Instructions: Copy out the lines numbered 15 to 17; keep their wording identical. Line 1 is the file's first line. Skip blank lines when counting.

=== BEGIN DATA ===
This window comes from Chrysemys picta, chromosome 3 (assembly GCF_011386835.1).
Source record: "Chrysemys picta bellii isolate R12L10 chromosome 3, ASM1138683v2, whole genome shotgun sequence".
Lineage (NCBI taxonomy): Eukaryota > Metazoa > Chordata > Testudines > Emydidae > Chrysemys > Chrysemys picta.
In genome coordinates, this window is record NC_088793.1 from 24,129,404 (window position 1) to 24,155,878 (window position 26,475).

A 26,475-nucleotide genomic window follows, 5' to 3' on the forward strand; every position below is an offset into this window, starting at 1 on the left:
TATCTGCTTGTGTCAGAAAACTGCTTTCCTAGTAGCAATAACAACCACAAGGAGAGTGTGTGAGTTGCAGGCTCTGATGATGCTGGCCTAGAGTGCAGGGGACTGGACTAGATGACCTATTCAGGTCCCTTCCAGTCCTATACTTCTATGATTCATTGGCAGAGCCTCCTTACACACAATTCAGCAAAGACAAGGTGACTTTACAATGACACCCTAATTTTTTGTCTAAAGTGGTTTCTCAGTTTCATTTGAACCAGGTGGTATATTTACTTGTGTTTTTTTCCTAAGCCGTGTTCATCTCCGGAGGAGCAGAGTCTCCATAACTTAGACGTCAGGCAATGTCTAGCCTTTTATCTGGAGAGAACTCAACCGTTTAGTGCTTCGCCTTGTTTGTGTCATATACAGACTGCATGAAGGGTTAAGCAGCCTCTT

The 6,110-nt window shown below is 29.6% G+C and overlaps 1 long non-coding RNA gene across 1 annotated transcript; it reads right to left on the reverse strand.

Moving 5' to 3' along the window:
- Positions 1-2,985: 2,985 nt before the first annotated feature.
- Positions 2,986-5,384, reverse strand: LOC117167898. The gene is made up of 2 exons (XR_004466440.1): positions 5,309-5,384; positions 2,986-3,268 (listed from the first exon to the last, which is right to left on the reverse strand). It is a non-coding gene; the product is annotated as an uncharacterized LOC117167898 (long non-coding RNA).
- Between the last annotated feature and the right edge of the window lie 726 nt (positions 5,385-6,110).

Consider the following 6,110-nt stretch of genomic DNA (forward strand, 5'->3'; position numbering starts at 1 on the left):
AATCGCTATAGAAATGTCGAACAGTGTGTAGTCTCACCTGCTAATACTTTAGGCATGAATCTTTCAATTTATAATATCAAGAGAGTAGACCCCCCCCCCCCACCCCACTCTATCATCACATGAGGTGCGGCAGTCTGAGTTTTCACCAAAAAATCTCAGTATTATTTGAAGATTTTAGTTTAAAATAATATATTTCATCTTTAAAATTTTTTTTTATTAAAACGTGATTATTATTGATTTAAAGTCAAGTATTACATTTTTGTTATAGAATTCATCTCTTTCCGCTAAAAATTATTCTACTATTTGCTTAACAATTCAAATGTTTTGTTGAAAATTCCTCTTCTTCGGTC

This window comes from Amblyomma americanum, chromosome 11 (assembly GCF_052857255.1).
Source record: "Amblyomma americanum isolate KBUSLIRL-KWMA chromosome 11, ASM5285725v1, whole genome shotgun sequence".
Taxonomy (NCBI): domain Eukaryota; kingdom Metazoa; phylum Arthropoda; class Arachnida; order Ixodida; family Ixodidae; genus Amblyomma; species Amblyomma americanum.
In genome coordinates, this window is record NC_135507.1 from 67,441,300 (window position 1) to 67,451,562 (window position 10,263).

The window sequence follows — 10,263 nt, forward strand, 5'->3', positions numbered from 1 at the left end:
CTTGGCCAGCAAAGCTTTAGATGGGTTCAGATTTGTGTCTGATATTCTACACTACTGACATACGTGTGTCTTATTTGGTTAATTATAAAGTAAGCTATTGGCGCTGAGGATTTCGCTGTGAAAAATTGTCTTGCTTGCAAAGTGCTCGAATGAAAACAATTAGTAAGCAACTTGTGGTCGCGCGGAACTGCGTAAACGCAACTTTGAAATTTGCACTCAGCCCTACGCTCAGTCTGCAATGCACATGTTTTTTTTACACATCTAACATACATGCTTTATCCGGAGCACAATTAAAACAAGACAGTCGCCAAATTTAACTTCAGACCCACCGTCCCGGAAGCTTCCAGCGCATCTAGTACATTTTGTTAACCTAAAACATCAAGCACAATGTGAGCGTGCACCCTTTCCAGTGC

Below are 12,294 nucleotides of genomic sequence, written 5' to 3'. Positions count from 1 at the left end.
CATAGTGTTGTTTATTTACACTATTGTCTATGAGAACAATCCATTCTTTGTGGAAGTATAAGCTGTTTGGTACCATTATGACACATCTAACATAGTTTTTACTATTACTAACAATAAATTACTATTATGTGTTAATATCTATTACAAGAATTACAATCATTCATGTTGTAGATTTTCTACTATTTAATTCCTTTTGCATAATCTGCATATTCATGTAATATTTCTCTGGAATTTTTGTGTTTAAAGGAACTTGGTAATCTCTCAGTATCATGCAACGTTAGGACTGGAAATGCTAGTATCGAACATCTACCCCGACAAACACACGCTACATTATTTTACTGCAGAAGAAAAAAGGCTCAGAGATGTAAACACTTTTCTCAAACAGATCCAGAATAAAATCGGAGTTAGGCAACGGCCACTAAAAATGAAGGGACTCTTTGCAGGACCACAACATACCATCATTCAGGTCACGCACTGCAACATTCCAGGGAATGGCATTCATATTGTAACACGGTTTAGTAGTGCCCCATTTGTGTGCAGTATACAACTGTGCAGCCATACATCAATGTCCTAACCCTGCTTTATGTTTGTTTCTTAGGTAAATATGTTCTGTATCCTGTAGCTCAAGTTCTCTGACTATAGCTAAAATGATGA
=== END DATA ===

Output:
Source record: "Amblyomma americanum isolate KBUSLIRL-KWMA chromosome 11, ASM5285725v1, whole genome shotgun sequence".
Taxonomy (NCBI): domain Eukaryota; kingdom Metazoa; phylum Arthropoda; class Arachnida; order Ixodida; family Ixodidae; genus Amblyomma; species Amblyomma americanum.
In genome coordinates, this window is record NC_135507.1 from 67,441,300 (window position 1) to 67,451,562 (window position 10,263).